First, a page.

ETMarkets Fund Manager Talk: FPI allocation to India may not outpace China, but relative gap will narrow: Venkatesh Sanjeevi, Franklin Templeton


India offers many unique characteristics which gives an opportunity to global investors to make dedicated allocations towards this emerging market, but it’s unlikely that it will outpace China, believes Venkatesh Sanjeevi of Franklin Templeton Asset Management.

“The market cap of Chinese stocks is $13 trillion vs around $3 trillion for India. So, it is unlikely that India can outpace China in terms of allocations, but the relative gap should keep narrowing in the years to come,” Sanjeevi, vice president and portfolio manager – emerging markets equity, told ETMarkets in an interview.

Edited excerpts:

India was the second best performing market in 2022. Do you see this show repeating in 2023?
The outperformance of India in 2022 has been significant. Nifty 50 has outperformed MSCI EM index by 27% and MSCI World index by 24%. At this point, the absolute valuation levels and the valuation premium for India relative to many other global markets remain quite high.

While the fundamental long-term story of India remains intact, given the valuations currently, it is difficult to anticipate that such a relative outperformance could repeat in 2023.

However, on a medium to long term basis, Indian equities continue to offer one of the most compelling investment opportunities globally.
What are your current cash holdings? Which are the areas you are looking at for an opportunity to deploy them?
Current cash holdings are commensurate with the longer-term trends of around 2-5%. We are in the lookout for opportunities broadly under two segments: a) structural compounding opportunities that are available at reasonable valuations in sectors like financials, IT, consumer sectors and healthcare, b) tactical ideas in select names that can benefit from China reopening.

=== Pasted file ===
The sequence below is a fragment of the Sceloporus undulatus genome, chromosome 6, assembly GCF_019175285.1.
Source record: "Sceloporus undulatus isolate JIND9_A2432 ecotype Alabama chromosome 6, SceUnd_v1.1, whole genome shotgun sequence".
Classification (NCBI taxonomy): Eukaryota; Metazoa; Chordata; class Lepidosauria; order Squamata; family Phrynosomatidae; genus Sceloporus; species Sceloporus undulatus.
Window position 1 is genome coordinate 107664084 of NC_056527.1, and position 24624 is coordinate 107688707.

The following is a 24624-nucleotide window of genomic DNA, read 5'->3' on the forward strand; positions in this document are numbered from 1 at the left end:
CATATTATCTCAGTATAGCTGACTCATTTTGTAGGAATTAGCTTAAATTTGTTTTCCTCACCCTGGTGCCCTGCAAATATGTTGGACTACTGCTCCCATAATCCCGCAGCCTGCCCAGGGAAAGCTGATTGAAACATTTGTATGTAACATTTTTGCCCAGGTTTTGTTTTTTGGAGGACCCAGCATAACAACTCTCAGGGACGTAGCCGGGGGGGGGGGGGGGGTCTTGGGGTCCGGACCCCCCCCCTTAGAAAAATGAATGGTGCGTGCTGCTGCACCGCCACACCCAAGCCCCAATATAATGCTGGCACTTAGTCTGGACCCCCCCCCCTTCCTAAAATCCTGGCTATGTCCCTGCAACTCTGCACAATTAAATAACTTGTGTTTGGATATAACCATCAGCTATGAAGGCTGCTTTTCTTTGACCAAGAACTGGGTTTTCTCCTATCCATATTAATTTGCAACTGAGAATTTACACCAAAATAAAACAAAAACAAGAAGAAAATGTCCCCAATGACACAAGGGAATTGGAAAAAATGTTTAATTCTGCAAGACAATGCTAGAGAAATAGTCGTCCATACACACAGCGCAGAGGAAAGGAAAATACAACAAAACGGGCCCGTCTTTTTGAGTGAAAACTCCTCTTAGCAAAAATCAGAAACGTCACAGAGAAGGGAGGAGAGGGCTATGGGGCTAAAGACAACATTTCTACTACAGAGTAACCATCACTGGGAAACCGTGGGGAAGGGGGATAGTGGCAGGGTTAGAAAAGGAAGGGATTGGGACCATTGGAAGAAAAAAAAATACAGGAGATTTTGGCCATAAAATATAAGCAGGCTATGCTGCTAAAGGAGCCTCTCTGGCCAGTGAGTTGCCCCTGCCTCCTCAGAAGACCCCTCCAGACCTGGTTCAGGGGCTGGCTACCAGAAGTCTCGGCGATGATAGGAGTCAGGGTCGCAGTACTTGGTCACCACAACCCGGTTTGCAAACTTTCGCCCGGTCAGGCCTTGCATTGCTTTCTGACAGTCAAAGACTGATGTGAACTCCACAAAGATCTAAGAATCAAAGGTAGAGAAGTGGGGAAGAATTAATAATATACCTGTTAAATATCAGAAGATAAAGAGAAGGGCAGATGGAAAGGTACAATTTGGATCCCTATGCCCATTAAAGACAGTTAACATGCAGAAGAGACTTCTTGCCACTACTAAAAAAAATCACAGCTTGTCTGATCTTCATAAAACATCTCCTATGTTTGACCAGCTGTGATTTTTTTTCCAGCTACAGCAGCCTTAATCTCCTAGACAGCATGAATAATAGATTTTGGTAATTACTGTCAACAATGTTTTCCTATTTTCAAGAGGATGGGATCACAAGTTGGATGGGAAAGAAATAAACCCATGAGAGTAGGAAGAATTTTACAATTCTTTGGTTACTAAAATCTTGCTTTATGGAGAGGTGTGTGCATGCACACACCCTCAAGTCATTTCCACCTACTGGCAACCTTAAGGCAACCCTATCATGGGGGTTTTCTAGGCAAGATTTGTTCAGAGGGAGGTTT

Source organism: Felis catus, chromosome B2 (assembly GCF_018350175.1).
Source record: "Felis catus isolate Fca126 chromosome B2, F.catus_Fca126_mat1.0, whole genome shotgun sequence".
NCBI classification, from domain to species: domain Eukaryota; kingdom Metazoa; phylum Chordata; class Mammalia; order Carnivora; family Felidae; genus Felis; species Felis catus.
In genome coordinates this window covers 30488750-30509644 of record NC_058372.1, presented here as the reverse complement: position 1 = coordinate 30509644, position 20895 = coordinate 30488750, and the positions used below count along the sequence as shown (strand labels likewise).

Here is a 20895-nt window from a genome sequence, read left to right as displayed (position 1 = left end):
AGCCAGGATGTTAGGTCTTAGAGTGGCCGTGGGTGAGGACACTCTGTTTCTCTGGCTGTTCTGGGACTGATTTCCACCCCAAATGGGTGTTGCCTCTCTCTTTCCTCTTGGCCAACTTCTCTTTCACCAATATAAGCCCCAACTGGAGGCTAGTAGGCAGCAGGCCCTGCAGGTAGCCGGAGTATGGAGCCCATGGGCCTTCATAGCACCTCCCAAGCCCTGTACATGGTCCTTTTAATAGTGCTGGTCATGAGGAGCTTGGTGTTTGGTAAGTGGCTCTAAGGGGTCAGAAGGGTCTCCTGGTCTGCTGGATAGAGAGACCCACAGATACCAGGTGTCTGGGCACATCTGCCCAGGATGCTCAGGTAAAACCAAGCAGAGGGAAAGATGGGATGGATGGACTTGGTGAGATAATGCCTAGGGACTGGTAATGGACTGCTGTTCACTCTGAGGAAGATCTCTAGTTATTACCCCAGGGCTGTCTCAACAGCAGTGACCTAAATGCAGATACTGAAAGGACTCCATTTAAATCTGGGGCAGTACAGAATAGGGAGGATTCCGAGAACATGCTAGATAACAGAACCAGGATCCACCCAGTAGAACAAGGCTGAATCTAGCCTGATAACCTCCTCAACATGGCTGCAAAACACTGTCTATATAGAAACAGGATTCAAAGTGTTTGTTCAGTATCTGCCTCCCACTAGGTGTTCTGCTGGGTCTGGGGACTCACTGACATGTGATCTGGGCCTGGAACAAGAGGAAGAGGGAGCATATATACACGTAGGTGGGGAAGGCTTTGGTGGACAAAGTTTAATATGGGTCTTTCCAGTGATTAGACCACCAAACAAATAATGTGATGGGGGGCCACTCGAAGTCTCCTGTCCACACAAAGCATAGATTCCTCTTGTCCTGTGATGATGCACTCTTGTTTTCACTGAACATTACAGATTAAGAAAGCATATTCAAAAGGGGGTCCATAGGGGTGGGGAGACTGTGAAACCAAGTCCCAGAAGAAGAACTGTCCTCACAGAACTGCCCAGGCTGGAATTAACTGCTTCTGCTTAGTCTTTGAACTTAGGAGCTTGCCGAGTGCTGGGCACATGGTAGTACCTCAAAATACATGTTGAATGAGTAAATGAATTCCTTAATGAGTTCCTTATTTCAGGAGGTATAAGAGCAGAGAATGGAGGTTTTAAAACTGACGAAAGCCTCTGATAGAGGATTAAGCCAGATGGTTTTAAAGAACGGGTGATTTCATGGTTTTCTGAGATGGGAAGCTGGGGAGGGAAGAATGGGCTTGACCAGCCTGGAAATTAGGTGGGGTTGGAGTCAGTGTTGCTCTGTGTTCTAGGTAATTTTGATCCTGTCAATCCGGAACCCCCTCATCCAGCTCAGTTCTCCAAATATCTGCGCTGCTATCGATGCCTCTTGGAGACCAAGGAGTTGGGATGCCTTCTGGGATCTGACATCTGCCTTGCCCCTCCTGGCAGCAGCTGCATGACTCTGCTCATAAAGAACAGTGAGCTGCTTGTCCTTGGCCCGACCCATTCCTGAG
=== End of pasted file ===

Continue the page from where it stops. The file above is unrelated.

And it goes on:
India has started seeing “dedicated” allocations from FIIs within the emerging marketbasket, rather than being just a part of their EM portfolio. What’s driving this bet and do you see scope for India to outpace China in the coming years?
The Indian market offers certain unique characteristics – high growth, resilient domestic economy, political stability, controlled inflation levels (better than that in many economies), and plenty of high-quality investable companies. The strength of these factors manifested in the significant outperformance of the Indian markets over the past few years.

Given these aspects, global investors could be keen to have a dedicated allocation to India, so that they don’t miss out on an opportunity to participate in the strong growth prospects ahead.

China, on the other hand, is a much larger economy and already a significantly larger component of the EM universe. The market cap of Chinese stocks is $13 trillion vs around $3 trillion for India.

So, it is unlikely that India can outpace China in terms of allocations, but the relative gap should keep narrowing in the years to come.

In 2022, we saw largecap stocks doing better than the broader market which helped us scale record highs. Do you think midcap and smallcap stocks will get their mojo back and could outperform in 2023?
Over the past 2-3 years, we have witnessed a number of events like COVID-19, Russia- Ukraine conflict, runaway inflation and unprecedented policy tightening by the US Federal Reserve. The larger companies are usually better equipped to handle an uncertain macro environment and, hence, display better resilience in terms of their earnings.